On the night of July 23, 2006, an Israeli aircraft intentionally fired missiles at and struck two Lebanese Red Cross ambulances performing rescue operations, causing huge explosions that injured everyone inside the vehicles. Or so says the global media, including Time magazine, the BBC, the New York Times, the Los Angeles Times and thousands of other outlets around the world. If true, the incident would have been an egregious and indefensible violation of the Geneva Convention, and would constitute a war crime committed by the state of Israel.

But there’s one problem: It never happened.

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Of all the exposés and scandals surrounding the media’s coverage of the Israel-Hezbollah conflict in Lebanon, The Red Cross Ambulance Incident stands out as the most serious. The other exposés were spectacular in their simplicity (photographers staging scenes, clumsy attempts at Photoshopping images), but often concerned fairly trivial details. What does it matter whether there was a big cloud of smoke over Beirut, or a really big cloud of smoke, as one notorious doctored photograph showed? The fact that the media was lying was indeed extremely important, and justified the publicity surrounding the exposés — but what they were lying about was often minor, a slight fudging of the visuals to exaggerate the damage.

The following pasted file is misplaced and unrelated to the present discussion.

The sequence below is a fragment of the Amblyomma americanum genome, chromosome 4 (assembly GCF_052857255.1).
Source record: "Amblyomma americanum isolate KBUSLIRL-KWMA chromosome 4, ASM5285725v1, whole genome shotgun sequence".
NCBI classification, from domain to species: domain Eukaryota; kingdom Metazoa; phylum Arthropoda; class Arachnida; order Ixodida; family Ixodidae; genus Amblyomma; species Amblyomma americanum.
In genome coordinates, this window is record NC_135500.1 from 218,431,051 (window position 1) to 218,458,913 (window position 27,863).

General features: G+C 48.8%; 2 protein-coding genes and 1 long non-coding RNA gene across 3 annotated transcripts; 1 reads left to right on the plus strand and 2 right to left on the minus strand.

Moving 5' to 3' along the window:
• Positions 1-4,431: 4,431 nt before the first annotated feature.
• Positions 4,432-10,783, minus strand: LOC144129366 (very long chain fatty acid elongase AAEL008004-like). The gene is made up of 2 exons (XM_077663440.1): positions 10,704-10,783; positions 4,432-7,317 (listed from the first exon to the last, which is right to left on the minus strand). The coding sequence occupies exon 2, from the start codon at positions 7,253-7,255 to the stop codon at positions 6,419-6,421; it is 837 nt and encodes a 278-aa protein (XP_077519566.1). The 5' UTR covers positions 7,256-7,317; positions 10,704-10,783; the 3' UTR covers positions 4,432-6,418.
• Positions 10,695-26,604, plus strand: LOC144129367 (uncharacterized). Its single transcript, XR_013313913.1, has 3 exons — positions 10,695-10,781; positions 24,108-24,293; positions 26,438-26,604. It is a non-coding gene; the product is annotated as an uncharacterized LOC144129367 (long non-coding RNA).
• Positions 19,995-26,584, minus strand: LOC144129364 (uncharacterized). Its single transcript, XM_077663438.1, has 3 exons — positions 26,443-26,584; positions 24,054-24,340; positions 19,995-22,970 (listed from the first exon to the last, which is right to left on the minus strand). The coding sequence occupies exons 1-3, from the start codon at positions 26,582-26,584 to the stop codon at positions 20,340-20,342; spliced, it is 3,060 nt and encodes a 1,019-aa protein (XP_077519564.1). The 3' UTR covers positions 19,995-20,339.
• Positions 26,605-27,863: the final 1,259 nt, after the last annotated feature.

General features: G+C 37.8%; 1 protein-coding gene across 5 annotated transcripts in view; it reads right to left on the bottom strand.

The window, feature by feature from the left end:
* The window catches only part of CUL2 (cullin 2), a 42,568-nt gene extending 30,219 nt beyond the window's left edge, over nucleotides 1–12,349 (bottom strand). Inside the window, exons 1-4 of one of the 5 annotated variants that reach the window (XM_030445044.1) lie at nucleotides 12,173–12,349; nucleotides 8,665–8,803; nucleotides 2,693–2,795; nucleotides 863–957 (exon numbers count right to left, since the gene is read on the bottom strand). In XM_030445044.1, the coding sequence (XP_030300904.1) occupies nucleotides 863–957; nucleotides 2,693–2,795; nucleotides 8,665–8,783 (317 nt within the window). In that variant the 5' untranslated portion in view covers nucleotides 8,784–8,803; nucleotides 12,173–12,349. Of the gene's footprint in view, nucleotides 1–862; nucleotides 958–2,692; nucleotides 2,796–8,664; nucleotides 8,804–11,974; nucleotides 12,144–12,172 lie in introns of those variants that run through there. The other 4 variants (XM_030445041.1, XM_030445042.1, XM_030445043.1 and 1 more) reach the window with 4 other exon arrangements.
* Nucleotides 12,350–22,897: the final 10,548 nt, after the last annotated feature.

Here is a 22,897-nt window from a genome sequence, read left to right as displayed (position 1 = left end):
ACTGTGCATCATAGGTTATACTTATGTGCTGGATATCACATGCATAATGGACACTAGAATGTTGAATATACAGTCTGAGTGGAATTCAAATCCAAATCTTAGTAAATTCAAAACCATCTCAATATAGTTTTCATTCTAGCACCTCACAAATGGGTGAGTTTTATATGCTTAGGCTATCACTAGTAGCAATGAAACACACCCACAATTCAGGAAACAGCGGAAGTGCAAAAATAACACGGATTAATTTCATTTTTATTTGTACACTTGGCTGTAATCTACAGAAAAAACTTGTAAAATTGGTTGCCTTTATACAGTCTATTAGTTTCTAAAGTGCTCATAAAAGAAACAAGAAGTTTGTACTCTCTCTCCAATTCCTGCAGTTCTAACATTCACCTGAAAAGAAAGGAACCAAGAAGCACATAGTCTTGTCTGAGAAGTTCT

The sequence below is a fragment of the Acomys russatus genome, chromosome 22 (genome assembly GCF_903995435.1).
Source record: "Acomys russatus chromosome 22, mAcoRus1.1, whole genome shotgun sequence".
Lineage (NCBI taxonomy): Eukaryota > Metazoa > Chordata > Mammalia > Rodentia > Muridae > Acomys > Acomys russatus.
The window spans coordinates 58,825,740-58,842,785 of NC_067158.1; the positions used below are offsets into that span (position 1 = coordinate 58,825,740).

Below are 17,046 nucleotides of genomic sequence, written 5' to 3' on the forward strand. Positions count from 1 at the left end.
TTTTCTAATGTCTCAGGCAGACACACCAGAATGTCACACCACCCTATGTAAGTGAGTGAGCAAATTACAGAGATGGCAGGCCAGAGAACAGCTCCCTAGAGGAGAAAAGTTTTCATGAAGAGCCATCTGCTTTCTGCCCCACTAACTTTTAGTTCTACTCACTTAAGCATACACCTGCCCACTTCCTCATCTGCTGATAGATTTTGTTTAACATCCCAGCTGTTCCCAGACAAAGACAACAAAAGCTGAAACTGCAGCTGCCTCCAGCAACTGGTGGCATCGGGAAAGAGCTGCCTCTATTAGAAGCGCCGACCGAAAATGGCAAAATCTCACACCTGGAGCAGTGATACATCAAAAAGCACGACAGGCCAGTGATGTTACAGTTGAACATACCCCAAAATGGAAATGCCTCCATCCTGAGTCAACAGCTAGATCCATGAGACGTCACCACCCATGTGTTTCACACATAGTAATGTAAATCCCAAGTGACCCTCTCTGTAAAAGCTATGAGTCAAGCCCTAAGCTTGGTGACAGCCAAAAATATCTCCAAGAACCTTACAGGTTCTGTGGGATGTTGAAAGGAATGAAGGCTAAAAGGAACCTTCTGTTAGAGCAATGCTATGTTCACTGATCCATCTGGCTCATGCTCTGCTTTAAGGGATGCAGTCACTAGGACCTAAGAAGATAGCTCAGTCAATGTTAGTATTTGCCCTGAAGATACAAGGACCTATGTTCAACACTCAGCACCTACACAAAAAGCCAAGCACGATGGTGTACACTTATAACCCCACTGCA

The ambulance incident, however, was anything but trivial. The media accused Israel of the most heinous type of war crime: intentionally targeting neutral ambulances which were attempting to rescue innocent victims. If true — and it is almost universally accepted as true — then Israel would lose any claim to moral superiority in the conflict. The commanders who ordered the strike should be brought up on war-crimes charges. As it is, the worldwide outcry over Israel’s purported malfeasances grew so strident that the country was pressured into a ceasefire. The media’s depictions of Israel’s actions so influenced public opinion that Israel felt compelled to end the fighting right at the moment it was starting to gain the upper hand. And as a result, Hezbollah has now claimed victory.

The Red Cross Ambulance Incident was perhaps the most damning of all the evidence against Israel, and the most morally indefensible. Other incidents were open to debate: in those cases where Israel bombed buildings that turned out to have civilians inside, Israel claimed either that it didn’t know the building was occupied, or that it was trying to hit a Hezbollah stronghold elsewhere in the same building; or that the strike was a mistake, an errant missile. But targeting clearly marked ambulances, and hitting them directly — there’s no possible excuse for that. So this specific incident contributed to the outrage over the war, eventually causing Israel to stand down.

Which makes it all the more shocking to learn that the attack on the ambulances most likely never occurred, and that the “evidence” supporting the claim is in fact a hoax.

If you can, follow the link at the end of this sentence (or “copy and paste” this address into your Internet address line: http://zombietime.com/fraud/ambulance/) for a review of exactly what is supposed to have happened and a look at the media’s coverage of the incident. On this website you can examine how the evidence does not hold up under close examination.